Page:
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A tiny finch, only slightly bigger than a blue tit, lesser redpolls are sociable birds with chattering twitters and songs that enliven any garden. Resident throughout the north of the UK, they tend to move further south as winter approaches.
Identifiable by their streaky brown plumage and red patches on the head, lesser redpolls occasionally carry a red patch on their breast as well. You may also spot one hanging upside down in a tree, which is something they seem to like doing!
Seeds, seeds and more seeds! Lesser redpolls will happily peck away at a variety of seeds, however their small, thin beaks give them an advantageous tool for eating niger seed which, like all finches, they have a particular penchant for.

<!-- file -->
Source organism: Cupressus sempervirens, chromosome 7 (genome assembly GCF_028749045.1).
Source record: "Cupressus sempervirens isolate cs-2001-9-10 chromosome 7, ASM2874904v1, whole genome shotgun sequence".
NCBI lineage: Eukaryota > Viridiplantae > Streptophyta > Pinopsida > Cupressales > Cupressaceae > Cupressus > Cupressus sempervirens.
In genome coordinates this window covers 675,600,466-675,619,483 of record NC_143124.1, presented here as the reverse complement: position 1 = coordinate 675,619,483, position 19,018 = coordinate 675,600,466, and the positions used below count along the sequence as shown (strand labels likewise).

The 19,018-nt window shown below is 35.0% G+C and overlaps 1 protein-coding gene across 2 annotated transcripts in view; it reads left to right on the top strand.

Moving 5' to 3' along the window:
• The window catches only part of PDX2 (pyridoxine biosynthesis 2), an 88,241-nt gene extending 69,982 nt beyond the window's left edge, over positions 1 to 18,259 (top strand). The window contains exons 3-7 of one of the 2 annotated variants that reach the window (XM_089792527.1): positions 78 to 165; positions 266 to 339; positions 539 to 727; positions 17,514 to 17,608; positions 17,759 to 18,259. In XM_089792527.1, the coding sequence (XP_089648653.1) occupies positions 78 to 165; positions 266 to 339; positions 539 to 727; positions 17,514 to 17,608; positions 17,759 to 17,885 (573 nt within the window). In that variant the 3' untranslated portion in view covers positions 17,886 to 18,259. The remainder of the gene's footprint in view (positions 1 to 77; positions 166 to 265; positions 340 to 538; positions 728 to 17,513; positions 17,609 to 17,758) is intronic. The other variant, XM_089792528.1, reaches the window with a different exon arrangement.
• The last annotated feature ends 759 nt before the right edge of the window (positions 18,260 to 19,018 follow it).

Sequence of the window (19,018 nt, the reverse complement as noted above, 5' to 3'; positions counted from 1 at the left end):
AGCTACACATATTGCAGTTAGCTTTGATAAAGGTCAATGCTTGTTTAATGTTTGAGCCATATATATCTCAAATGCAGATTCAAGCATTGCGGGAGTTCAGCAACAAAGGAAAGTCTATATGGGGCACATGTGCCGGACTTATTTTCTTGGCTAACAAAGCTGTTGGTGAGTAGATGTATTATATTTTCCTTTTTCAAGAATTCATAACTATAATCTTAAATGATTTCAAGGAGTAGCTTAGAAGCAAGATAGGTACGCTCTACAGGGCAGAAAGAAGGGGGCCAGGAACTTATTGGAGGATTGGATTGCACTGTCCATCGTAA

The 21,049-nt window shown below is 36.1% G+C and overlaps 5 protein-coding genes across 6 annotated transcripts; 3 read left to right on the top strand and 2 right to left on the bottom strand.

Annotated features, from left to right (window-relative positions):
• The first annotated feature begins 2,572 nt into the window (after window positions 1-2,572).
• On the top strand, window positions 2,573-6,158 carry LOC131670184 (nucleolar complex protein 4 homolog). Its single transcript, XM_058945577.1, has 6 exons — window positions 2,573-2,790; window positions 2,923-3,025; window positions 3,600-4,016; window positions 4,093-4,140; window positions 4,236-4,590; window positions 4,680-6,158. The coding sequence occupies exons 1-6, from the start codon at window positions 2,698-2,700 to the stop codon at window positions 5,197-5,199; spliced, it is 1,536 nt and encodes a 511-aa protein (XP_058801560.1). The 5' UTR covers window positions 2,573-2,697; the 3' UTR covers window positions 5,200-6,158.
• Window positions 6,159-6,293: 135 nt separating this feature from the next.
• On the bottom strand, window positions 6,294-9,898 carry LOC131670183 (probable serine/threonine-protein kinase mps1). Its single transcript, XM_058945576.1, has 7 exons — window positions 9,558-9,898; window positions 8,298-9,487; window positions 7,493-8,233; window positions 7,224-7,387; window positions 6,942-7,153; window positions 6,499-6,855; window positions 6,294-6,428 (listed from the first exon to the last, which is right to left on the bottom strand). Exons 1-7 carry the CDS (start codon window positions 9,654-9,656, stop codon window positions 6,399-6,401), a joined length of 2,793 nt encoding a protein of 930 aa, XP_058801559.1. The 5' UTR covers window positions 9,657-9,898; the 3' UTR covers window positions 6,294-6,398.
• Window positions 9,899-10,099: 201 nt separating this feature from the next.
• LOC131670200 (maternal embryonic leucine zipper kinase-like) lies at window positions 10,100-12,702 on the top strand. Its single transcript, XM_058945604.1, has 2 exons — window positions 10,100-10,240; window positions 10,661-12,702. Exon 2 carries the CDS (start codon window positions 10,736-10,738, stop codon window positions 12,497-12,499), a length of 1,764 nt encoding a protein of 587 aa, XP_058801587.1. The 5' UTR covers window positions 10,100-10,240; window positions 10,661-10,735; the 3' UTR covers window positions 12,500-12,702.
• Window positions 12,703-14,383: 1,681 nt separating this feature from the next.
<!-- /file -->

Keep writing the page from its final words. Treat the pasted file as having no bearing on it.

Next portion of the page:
Their breeding season begins in May. Building fairly untidy, cup-shaped nests in deciduous woodland, a pair will raise a brood of pale-blue eggs speckled with pink, that will incubate for 10-13 days before hatching.
There are three species of redpoll found in the UK; the lesser redpoll, the common redpoll and the arctic redpoll, the latter of which is a rare winter visitor.
Common redpolls and lesser redpolls are very similar in appearance, however the lesser redpoll can be told apart by its smaller size.